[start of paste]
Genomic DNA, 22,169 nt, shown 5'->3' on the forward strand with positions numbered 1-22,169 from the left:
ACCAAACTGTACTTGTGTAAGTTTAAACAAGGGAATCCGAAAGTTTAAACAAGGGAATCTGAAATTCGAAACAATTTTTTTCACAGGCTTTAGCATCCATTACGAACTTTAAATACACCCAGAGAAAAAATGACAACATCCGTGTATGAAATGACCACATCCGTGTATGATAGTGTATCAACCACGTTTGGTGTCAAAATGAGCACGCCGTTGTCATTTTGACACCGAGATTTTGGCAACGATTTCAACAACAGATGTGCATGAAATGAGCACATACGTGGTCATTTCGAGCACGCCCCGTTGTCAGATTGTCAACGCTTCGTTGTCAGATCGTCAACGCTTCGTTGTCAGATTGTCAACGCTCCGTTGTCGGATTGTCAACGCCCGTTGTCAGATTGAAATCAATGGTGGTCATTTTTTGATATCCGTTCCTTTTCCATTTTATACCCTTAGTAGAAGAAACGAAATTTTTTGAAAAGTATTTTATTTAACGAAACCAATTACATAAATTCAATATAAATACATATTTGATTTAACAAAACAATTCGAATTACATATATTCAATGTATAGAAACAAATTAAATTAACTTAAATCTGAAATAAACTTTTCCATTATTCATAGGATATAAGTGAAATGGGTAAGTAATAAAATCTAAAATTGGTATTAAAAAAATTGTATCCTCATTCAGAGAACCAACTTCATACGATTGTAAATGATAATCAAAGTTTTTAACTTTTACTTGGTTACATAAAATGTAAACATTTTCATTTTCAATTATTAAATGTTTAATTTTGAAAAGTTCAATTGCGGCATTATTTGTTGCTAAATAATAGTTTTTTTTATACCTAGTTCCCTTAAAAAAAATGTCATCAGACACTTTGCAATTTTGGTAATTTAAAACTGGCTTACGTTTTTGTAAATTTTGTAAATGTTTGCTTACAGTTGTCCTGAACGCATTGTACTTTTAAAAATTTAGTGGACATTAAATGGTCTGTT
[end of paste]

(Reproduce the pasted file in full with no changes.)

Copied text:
Genomic DNA, 22,169 nt, shown 5'->3' on the forward strand with positions numbered 1-22,169 from the left:
ACCAAACTGTACTTGTGTAAGTTTAAACAAGGGAATCCGAAAGTTTAAACAAGGGAATCTGAAATTCGAAACAATTTTTTTCACAGGCTTTAGCATCCATTACGAACTTTAAATACACCCAGAGAAAAAATGACAACATCCGTGTATGAAATGACCACATCCGTGTATGATAGTGTATCAACCACGTTTGGTGTCAAAATGAGCACGCCGTTGTCATTTTGACACCGAGATTTTGGCAACGATTTCAACAACAGATGTGCATGAAATGAGCACATACGTGGTCATTTCGAGCACGCCCCGTTGTCAGATTGTCAACGCTTCGTTGTCAGATCGTCAACGCTTCGTTGTCAGATTGTCAACGCTCCGTTGTCGGATTGTCAACGCCCGTTGTCAGATTGAAATCAATGGTGGTCATTTTTTGATATCCGTTCCTTTTCCATTTTATACCCTTAGTAGAAGAAACGAAATTTTTTGAAAAGTATTTTATTTAACGAAACCAATTACATAAATTCAATATAAATACATATTTGATTTAACAAAACAATTCGAATTACATATATTCAATGTATAGAAACAAATTAAATTAACTTAAATCTGAAATAAACTTTTCCATTATTCATAGGATATAAGTGAAATGGGTAAGTAATAAAATCTAAAATTGGTATTAAAAAAATTGTATCCTCATTCAGAGAACCAACTTCATACGATTGTAAATGATAATCAAAGTTTTTAACTTTTACTTGGTTACATAAAATGTAAACATTTTCATTTTCAATTATTAAATGTTTAATTTTGAAAAGTTCAATTGCGGCATTATTTGTTGCTAAATAATAGTTTTTTTTATACCTAGTTCCCTTAAAAAAAATGTCATCAGACACTTTGCAATTTTGGTAATTTAAAACTGGCTTACGTTTTTGTAAATTTTGTAAATGTTTGCTTACAGTTGTCCTGAACGCATTGTACTTTTAAAAATTTAGTGGACATTAAATGGTCTGTT